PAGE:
There are three levels of implementation:  

  • Monthly to 18 months: limited to revenue and margin deployment, with Refresh & Extend on a monthly basis (in line with the S&OP process). This first stage is implemented by 60% of the participants in the study who chose a Rolling Forecast approach. 
  • Quarterly to 18 months: this stage complements stage 1 and extends the Rolling Forecast to EBITDA on a quarterly basis. This second level is implemented by 50% of to the participants in the study who chose a Rolling Forecast approach. 
  • Quarterly with a time horizon of one financial year: cash is still based on traditional forecasts/reforecasts for the current year (perhaps AI will enable automated and more reliable forecasts). 


3.1.2 Play with the granularity with the Active Planning Window 


Adjusting the granularity of the forecasts to the time horizon ensures that the information generated is both relevant and manageable.  


With this in mind, it is advisable to provide finer details for the first half of the projection period and to take a more macroscopic view for the second half.  


This method, known as the “Active Planning Window”, aims to reduce the workload by:  

  • Focussing on updating the most immediate data  
  • And gradually extending the view to more distant periods.  


There is a specific “Active Planning Window” for each business process (e.g. operational view of sales for 9 months, then extrapolated; operational view of marketing for 6 months, then extrapolated). 



3.1.3 Driver Based Forecast  


A Driver Based Forecast links operational data such as volumes and prices with financial results. Specifically for sales, it is supported by the S&OP process in terms of volume and value in 80% of cases.  


This approach makes it possible to:  

  • Gather hypotheses from operational staff, 
  • Modelling the economic equation on the basis of these operational assumptions,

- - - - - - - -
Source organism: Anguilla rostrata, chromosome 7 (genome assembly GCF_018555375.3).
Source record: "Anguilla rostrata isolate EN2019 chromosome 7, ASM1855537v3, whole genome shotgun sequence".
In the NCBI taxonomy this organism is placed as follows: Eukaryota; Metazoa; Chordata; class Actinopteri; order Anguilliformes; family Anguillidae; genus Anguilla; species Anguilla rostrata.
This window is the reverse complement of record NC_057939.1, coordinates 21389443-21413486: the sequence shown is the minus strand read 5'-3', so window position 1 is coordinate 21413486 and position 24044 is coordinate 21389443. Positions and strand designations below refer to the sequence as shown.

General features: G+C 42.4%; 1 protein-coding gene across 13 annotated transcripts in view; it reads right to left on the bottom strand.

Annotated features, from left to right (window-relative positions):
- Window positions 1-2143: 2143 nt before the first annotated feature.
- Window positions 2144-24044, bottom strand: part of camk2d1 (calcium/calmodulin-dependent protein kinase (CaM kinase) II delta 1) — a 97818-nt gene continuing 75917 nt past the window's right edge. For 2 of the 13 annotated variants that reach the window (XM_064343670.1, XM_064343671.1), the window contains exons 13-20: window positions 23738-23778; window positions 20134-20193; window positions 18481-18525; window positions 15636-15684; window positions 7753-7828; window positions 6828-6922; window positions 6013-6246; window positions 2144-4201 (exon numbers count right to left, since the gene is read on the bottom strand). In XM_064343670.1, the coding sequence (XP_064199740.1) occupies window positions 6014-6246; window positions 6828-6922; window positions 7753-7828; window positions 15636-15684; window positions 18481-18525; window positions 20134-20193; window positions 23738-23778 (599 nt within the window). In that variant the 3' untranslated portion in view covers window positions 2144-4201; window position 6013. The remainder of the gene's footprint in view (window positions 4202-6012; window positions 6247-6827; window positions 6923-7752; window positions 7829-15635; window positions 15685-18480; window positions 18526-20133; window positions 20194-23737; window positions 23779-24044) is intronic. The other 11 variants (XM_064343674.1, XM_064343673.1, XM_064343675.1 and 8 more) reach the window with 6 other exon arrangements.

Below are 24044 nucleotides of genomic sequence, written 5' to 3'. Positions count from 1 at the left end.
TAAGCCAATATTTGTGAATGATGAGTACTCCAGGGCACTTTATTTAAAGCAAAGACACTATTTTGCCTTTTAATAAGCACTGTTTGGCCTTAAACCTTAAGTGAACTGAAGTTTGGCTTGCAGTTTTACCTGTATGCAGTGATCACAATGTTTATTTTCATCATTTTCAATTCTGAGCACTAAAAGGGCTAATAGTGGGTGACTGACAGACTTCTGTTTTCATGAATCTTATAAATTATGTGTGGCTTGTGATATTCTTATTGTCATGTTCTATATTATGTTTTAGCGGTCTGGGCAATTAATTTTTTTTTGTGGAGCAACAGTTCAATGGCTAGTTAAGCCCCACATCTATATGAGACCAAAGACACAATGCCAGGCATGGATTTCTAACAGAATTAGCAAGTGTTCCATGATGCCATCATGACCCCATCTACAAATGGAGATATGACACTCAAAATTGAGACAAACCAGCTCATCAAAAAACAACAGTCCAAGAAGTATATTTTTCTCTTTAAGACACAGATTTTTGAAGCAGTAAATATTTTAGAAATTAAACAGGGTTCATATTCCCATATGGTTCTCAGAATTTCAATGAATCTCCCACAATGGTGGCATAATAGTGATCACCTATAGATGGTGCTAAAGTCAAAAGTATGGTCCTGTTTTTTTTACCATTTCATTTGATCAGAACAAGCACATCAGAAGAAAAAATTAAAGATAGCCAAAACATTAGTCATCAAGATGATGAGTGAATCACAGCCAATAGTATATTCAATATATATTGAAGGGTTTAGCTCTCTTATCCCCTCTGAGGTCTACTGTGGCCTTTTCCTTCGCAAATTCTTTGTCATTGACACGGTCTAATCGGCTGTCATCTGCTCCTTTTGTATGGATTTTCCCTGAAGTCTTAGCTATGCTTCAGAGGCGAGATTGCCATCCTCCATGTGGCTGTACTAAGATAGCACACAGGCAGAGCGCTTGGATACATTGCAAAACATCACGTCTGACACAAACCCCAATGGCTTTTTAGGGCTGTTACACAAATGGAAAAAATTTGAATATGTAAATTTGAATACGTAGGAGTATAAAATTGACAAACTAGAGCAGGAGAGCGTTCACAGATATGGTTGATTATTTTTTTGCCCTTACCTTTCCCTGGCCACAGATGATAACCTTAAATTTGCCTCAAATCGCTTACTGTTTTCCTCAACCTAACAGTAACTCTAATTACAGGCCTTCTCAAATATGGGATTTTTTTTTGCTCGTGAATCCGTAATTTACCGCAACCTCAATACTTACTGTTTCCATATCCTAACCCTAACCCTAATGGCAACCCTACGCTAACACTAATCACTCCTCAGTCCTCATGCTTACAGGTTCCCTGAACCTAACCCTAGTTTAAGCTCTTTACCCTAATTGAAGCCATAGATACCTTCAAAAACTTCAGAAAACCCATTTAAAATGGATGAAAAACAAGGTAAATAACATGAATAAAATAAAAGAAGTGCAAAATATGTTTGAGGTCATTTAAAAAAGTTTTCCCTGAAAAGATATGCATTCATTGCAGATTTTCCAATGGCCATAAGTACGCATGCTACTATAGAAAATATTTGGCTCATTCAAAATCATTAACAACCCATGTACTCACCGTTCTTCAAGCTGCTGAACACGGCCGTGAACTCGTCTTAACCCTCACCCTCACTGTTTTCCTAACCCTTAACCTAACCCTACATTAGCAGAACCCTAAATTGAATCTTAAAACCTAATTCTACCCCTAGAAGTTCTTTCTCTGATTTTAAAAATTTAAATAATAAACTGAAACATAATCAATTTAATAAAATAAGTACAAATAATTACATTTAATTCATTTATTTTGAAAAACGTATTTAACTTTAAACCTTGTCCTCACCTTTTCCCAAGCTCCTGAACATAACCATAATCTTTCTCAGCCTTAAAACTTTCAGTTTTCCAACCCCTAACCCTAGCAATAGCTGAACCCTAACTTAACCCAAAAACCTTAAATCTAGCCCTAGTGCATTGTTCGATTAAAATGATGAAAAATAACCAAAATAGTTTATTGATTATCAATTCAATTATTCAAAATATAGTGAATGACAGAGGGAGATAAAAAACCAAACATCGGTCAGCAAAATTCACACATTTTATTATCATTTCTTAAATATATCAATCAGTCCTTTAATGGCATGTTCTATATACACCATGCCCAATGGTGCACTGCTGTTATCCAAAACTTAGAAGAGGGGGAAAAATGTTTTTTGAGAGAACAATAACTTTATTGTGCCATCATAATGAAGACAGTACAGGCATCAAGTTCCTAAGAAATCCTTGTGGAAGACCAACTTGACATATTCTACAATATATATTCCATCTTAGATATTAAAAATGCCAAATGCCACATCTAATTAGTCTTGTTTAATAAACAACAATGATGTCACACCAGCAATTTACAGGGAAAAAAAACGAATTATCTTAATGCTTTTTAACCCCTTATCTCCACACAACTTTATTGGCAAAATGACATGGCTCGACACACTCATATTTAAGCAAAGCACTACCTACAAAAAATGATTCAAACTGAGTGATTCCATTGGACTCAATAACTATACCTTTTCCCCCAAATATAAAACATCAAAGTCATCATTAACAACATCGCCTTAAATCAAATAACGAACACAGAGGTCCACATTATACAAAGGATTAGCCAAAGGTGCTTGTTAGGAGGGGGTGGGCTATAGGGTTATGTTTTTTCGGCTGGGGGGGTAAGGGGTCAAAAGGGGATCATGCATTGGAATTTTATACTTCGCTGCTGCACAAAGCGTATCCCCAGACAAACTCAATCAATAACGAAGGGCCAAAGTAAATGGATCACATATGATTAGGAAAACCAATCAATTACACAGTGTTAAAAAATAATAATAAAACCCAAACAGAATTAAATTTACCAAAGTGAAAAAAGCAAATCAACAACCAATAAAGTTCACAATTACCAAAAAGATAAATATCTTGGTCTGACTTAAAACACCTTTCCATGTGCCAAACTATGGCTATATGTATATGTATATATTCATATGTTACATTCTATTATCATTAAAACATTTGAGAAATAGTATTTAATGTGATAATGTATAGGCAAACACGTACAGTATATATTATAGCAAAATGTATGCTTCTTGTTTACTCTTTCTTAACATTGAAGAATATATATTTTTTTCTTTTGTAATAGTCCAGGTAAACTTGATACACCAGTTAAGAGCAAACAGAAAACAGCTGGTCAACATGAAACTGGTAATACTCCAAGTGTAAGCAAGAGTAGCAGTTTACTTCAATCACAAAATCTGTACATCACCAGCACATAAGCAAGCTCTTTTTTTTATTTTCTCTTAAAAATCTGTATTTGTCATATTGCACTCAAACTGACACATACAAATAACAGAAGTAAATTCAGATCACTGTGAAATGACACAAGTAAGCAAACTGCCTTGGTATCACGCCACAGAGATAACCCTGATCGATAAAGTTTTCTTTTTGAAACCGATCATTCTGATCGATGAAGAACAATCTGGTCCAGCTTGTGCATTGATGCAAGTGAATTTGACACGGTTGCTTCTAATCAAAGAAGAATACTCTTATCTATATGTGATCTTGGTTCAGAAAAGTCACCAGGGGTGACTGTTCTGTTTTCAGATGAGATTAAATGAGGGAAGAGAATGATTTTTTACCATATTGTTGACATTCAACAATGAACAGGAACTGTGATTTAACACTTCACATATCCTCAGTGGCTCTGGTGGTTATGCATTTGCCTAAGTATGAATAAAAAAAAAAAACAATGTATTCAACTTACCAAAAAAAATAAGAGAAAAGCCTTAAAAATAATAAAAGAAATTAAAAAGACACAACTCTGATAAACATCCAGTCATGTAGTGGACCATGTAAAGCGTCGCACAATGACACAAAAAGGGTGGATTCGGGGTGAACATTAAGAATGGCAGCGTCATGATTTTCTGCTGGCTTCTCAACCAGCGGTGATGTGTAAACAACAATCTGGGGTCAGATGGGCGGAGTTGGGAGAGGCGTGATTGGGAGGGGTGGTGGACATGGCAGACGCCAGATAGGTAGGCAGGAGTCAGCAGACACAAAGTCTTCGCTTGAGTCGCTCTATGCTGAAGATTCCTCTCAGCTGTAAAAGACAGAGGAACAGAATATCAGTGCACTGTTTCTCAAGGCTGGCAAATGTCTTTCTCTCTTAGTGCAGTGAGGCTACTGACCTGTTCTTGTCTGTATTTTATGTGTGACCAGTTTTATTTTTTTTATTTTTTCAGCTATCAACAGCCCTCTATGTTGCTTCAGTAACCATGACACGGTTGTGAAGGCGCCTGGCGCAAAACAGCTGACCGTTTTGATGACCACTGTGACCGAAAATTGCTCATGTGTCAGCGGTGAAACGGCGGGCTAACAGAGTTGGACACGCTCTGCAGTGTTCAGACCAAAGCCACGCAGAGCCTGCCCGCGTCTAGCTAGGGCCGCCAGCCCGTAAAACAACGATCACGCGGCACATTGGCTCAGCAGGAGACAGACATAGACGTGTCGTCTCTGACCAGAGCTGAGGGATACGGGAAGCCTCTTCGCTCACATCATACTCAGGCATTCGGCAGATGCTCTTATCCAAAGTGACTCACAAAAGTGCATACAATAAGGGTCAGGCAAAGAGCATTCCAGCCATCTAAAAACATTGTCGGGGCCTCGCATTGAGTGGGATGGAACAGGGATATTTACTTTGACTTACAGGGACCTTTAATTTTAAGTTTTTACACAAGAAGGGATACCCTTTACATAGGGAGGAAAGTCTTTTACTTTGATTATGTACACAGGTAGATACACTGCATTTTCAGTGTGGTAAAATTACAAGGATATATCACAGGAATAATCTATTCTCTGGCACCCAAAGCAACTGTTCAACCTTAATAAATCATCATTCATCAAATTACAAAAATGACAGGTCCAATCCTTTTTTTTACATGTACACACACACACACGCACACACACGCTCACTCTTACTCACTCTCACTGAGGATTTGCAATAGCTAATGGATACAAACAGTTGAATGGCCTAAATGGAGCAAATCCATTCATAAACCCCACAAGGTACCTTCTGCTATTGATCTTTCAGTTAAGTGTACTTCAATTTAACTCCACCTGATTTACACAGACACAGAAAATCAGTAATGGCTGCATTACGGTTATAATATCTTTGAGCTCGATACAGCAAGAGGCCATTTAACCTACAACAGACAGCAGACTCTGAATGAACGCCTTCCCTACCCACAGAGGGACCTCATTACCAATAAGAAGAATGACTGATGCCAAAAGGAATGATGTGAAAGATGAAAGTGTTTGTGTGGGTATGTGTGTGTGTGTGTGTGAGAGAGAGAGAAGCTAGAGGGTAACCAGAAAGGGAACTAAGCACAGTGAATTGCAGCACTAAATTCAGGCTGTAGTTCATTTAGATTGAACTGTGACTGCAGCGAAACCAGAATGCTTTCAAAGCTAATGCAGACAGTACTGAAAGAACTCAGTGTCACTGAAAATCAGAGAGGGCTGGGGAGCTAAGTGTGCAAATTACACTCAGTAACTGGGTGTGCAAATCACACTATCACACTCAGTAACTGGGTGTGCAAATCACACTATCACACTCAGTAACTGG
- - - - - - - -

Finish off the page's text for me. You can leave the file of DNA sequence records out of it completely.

• Perform simulations and sensitivity studies. 


Before implementing the Rolling Forecast, it is therefore important to identify the key performance drivers that influence the financial results, so that they can be included in the forecast model. 



3.1.4 Cross-functional collaborative approach 


The process must be integrated into a collaborative approach with the operational functions (S&OP, Marketing, etc.) to become a true management tool.  


Indeed, a collaborative Rolling Forecast approach makes it possible to strengthen the exchange of information and harmonise the company’s functions in order to make forecasts more reliable or, conversely, to challenge them.  


For an effective collaborative approach, we recommend: 

  • Organise a kick-off meeting with each function to share key business assumptions, 
  • Use platforms that facilitate information sharing and collaboration to involve all stakeholders in the on objectives and forecasts, 
  • Organise regular Business Reviews to review forecasts, discuss necessary adjustments and ensure that all functions are working towards the same goals.



3.1.5 Tanker vs. speedboat approach 


We recommend tailoring the Rolling Forecast process to the size and structure of the company’s subsidiaries.  

  • Smaller entities (speedboats) can benefit from a more agile and flexible approach, that allows them to react quickly to changes.  
  • Large departments (tankers) require a more detailed and rigorous structure. 


Regular review and adjustment ensure that the Rolling Forecast remains relevant and effective for every part of the organisation. 



3.1.6 Risks and opportunities 


The systematic inclusion of risk and opportunity assessment in the Rolling Forecast enables the company to prepare for possible changes and respond to them proactively.  


This approach ensures: 

  • A robust and flexible planning that is ready to adapt to any fluctuations,  
  • The consideration of the impact of adjustments in the overall strategy. 



3.1.7 Coordination of operational and financial schedules